I think this should work “in principle” but in practice probably is pretty tedious because all the defaults (like PID file directories) also need changing to somewhere jovyan can read/write to. I’d not be mad keen letting repo2docker users run things as multiple different users (same goes for running things as root). I think to keep it a simple approachable tool that it is we should have some amount of resistance to moving ever closer to feature parity with a Dockerfile. More docs for Dockerfiles seems like a better solution.

Sorry that this reply isn’t more helpful. I think exploring how to do this kind of stuff is worth doing, though I am not holding my breath that we will discover a general solution :-/

These guys do seem to have a setup with Postgresql and Binder that works. At the cost of having a Dockerfile. Maybe a place to crib from.

@betatim Thanks for the reply… the “it’s really hard / impossible / way out of scope / has lots of serious issues” feedback is really useful.

I use my tinkering to try to explore use cases born from naivety and open-mindedness (“oh, so does that mean I can try this…?” etc) so identifying dead ends / red herrings is a great help:-)


I’m also reminded of this Dockerfile from way back that seemed to have postgres running in a Binderhub environment:

I keep forgetting that one…

I think we can add features to jupyter-server-proxy to:

  1. Autostart services on startup rather than on demand
  2. Customize the readyness function, so we can support more things than just HTTP services

Postgres would be a great use case.

@yuvipanda I’m happy to help try to roadtest this stuff, esp. with Postgres… We run a distance ed course that uses Jupyter+Postgres+Mongo+OpenRefine inside a student run VM atm, so I’m ever keen for exploring new ways we might be able to package and distribute this sort of environment.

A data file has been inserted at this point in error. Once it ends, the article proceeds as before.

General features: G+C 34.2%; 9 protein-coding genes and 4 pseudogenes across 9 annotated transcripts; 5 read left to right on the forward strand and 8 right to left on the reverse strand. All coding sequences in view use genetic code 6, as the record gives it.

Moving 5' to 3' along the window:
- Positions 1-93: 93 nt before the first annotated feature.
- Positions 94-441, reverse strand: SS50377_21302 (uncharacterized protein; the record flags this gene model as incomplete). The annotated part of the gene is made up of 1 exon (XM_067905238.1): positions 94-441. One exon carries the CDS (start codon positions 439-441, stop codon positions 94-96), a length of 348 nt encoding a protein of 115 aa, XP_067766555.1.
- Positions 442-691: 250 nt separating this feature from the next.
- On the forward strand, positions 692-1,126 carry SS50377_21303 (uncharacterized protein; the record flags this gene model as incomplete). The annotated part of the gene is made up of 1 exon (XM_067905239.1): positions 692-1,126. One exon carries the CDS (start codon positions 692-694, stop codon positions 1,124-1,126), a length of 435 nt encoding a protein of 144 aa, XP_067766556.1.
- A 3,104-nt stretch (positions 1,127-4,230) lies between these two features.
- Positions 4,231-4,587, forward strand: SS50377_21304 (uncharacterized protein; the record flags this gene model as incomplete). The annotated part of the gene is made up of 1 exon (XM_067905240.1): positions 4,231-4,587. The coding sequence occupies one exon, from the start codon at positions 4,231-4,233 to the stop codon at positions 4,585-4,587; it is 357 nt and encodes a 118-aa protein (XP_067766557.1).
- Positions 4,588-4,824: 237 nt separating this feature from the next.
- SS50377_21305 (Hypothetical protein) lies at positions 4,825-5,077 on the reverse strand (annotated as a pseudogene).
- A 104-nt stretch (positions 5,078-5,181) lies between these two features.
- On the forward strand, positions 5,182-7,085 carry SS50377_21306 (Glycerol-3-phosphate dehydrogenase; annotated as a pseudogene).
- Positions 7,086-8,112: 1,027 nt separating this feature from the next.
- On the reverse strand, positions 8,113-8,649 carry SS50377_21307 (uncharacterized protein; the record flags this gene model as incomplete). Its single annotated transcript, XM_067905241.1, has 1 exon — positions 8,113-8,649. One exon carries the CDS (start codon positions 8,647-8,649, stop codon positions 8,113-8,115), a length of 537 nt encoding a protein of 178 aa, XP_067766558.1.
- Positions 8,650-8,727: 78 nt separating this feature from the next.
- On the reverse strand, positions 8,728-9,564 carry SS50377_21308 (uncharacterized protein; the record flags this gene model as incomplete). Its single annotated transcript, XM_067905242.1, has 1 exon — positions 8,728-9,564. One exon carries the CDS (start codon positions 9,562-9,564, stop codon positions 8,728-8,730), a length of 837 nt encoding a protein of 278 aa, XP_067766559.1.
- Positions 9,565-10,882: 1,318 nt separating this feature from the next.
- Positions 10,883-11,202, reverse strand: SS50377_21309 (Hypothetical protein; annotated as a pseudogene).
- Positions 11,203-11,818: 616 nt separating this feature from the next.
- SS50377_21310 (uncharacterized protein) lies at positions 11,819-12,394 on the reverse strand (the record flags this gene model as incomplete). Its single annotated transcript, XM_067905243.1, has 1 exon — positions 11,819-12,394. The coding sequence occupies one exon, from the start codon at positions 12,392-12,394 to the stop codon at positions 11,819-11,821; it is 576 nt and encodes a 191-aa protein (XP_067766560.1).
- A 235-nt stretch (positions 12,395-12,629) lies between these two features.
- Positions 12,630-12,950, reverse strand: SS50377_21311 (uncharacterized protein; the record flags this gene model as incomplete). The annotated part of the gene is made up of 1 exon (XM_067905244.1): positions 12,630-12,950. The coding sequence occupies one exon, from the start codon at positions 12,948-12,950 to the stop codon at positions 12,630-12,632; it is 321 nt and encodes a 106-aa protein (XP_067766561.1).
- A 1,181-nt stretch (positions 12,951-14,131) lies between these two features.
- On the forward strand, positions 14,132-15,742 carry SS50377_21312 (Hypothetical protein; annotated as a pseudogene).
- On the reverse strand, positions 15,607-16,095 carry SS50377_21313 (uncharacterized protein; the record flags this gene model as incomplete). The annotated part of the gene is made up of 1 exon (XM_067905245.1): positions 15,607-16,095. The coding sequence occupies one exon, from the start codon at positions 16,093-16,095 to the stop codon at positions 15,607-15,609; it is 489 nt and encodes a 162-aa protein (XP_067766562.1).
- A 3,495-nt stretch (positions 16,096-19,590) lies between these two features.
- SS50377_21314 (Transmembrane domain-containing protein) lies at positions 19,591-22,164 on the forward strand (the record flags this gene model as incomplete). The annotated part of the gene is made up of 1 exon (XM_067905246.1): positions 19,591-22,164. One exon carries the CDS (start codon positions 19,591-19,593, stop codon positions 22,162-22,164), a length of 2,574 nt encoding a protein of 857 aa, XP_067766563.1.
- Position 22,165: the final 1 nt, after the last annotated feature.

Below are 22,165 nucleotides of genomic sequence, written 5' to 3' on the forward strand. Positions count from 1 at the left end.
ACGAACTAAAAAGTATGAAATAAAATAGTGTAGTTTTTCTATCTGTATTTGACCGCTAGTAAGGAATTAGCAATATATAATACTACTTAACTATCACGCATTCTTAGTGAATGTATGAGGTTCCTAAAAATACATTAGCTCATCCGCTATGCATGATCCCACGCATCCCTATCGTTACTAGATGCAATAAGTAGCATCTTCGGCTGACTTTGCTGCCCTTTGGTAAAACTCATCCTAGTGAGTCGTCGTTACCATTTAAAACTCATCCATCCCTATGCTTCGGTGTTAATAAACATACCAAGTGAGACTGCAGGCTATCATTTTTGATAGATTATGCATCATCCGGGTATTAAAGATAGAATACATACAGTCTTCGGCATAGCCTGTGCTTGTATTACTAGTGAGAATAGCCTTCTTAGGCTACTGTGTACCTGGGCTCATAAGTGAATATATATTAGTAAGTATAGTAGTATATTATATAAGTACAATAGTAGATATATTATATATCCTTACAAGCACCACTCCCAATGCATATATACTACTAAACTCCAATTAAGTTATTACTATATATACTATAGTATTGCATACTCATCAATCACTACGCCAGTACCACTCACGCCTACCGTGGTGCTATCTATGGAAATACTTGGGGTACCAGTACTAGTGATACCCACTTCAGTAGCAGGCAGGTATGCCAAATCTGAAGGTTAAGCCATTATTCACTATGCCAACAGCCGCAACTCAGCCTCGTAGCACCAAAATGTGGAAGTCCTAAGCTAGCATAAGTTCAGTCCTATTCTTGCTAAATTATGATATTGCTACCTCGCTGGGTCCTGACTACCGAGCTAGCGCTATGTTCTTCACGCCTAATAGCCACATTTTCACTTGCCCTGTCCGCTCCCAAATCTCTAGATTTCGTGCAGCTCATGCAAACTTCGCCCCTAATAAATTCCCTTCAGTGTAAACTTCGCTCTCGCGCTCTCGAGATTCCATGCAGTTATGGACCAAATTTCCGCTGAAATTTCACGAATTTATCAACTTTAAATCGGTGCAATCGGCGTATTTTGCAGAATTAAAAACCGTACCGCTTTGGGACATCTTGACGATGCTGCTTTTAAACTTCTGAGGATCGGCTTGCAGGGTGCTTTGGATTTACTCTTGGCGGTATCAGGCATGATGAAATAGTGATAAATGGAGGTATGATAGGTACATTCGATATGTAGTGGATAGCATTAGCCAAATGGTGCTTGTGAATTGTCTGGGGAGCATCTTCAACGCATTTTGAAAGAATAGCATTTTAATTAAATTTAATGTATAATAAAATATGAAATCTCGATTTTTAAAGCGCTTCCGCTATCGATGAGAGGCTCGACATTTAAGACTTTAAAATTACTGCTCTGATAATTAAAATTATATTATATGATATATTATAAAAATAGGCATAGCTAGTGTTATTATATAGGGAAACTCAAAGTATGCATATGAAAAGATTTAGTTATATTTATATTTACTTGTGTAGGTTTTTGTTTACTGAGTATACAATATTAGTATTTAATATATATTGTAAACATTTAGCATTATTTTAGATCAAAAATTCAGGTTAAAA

It also fits nicely as a way of widening participation into opendata stuff if we can find easier ways of setting up environments so folk can actually work with data in powerful, custom environments without getting bogged down in sysadmin voodoo.


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Re: autostarting postgres, a handy thing here would be having access to the port number (if dynamically allocated) in an env var or similar so that things like sql magic could be autoconfigured.

An obvious route for setting up db users and seeding the db on start-up would also be handy, steps which may require commands executing under different user ids / groups associated with the service rather than the default jovyan user, for example.

FWIW, I’d be interested in seeing how this might work in a Littlest Jupyterhub context too…

I got a couple of Dockerfile examples working that start postgres on load:

Most distributions package postgres to be run as a system service, so the user permissions are locked down. Postgres is also available in Anaconda though. It defaults to creating the Postgres socket in /tmp instead of /run/postgresql so it should “just work” without a Dockerfile. Example using environment.yml, postBuild and start:


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Thanks for that suggestion…

I’ve been trying to avoid Anaconda (it just introduces yet another set of different dependencies for my use case), but this does seem to simplify things a lot…